Overall, “the CHHP demonstration established that housing plus intensive care management is an effective healthcare strategy for vulnerable homeless populations and that such intervention saves money,” says Buchanan. Drawing on his research and experience in working on the health problems of these populations, Buchanan notes some additional lessons to highlight. One is that “for housing to be a successful intervention, it is important to identify the right patients or clients for these interventions. We found patients in the hospital, which testified to the fact that there was something badly wrong. We wouldn’t find the same health impact or cost outcomes with patients who were less sick.”
Resonating with Haggerty’s emphasis on the need for systems change, Buchanan points to barriers created by both the housing and health systems. “One flaw we’ve learned about in the housing system is that housing programs often find the least sick people to house,” Buchanan says. There are barriers to getting into housing programs, “like having to show up on three different occasions to complete an application, when showing up at all is a major achievement. Lots of these programs do great work,” Buchanan observes, “but they are not targeting the people most likely to benefit from the resources available.” To illustrate similar barriers in the health system, Buchanan points out that homeless patients are often unable to see a doctor when they need one and cannot make or keep appointments. “Of course, that doesn’t work and patients end up in the ER, which is not set up to provide primary care.”
A final, and crucial, takeaway that Buchanan emphasizes is the importance of respite care. “It’s an essential piece that CHHP had in its design prior to placement in permanent housing. In any case with the homeless, it needs to be there when a discharged patient has nothing in the way of family or a support system — even if the person is a formerly homeless individual who had been stably housed prior to hospitalization.”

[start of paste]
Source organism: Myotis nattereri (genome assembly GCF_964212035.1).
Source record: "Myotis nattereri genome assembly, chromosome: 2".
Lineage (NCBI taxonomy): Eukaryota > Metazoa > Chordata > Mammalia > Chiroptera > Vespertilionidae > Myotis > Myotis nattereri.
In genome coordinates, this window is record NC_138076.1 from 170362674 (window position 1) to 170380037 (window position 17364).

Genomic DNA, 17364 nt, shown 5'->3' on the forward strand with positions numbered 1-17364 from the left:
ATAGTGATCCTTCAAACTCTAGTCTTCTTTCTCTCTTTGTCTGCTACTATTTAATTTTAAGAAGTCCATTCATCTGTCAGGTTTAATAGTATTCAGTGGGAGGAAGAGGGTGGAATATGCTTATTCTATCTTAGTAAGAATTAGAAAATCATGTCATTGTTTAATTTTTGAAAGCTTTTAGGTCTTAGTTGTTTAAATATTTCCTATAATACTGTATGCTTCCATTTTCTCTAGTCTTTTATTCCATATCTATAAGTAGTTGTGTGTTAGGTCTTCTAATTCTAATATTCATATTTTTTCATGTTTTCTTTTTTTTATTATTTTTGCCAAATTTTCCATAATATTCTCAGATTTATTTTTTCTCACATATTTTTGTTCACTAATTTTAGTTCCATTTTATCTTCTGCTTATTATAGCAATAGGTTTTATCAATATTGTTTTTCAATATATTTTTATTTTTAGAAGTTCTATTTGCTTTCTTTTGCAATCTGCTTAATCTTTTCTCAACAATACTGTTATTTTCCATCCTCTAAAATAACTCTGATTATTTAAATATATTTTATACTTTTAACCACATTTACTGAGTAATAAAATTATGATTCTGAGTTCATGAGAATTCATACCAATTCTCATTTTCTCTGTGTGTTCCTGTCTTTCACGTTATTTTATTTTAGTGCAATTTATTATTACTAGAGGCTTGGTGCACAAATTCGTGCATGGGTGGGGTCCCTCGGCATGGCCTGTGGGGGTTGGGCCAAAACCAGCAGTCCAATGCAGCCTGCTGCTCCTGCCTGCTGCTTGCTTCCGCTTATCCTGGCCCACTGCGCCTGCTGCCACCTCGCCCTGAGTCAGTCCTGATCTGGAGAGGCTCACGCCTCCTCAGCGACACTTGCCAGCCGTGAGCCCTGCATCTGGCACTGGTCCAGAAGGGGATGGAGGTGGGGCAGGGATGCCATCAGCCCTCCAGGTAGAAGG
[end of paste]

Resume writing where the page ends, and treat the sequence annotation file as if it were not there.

Since the CHHP project ended in 2007, Bendixen reports that the tested model and its principles — collaboration, systems (health, shelter, and stable housing) integration, services integration, hospital-to-housing for the seriously ill, and supportive housing plus intensive case management — have been adapted by a number of programs in Chicago that serve vulnerable homeless individuals. These include Hospital-to-Housing, a Medicaid Supportive Housing program, and the Samaritan Housing Program. The model is also consistent with participation in the local Chicago 100,000 Homes Campaign, which promotes system and services integration, collaboration, and the housing first model.
Housing as a Platform To Improve Health:
Evidence clearly shows how vital the provision of stable housing is to addressing the health needs of the chronically homeless population and moving them toward an improved quality of life. The initiatives and commitments to reducing chronic homelessness reviewed in this article have been shaped empirically, through experience and research. Lessons learned along the way in Boston, New York, and Chicago — and now spreading to localities across the nation — have produced powerful insights into how to end chronic homelessness and better use available resources. Boston’s Health Care for the Homeless Program found that the health conditions suffered by chronically homeless people impede their ability to obtain and retain housing. Stable housing in combination with health care and services is essential to improving health and ending chronic homelessness. New York’s Common Ground learned that to effectively meet the housing needs of chronically homeless persons, partnerships between health and services systems were necessary. Common Ground also demonstrated how research outcomes could be used to implement reform, thus targeting scarce resources to better serve the needs of sick and vulnerable homeless individuals. In Chicago, the CHHP project established that a strategy that married health care with stable housing was not only the most successful in improving health, but also resulted in significant cost savings.
An integral aspect of the lessons learned in Boston, New York, and Chicago is the importance of collaboration and the integration of disparate systems, programs, and organizations to focus on particular needs. Those interviewed from the front lines of the battle against chronic homelessness emphasize the need for systems reform and integration. They challenge systems to reexamine their priorities and to eliminate barriers to serving the very individuals for whom they exist. As organizations succeed in getting homeless, sick, and vulnerable individuals off the street and into housing, the need to work together in teams and as partners to help stabilize these individuals will become even more critical. O’Connell reports that “the necessary support is very, very intense” and foresees that there is still much to learn about how to sustain this success over time. “Housing first is absolutely the right thing to do and it’s the cost effective thing to do,” he says. “Now its success depends on how well we can do it.”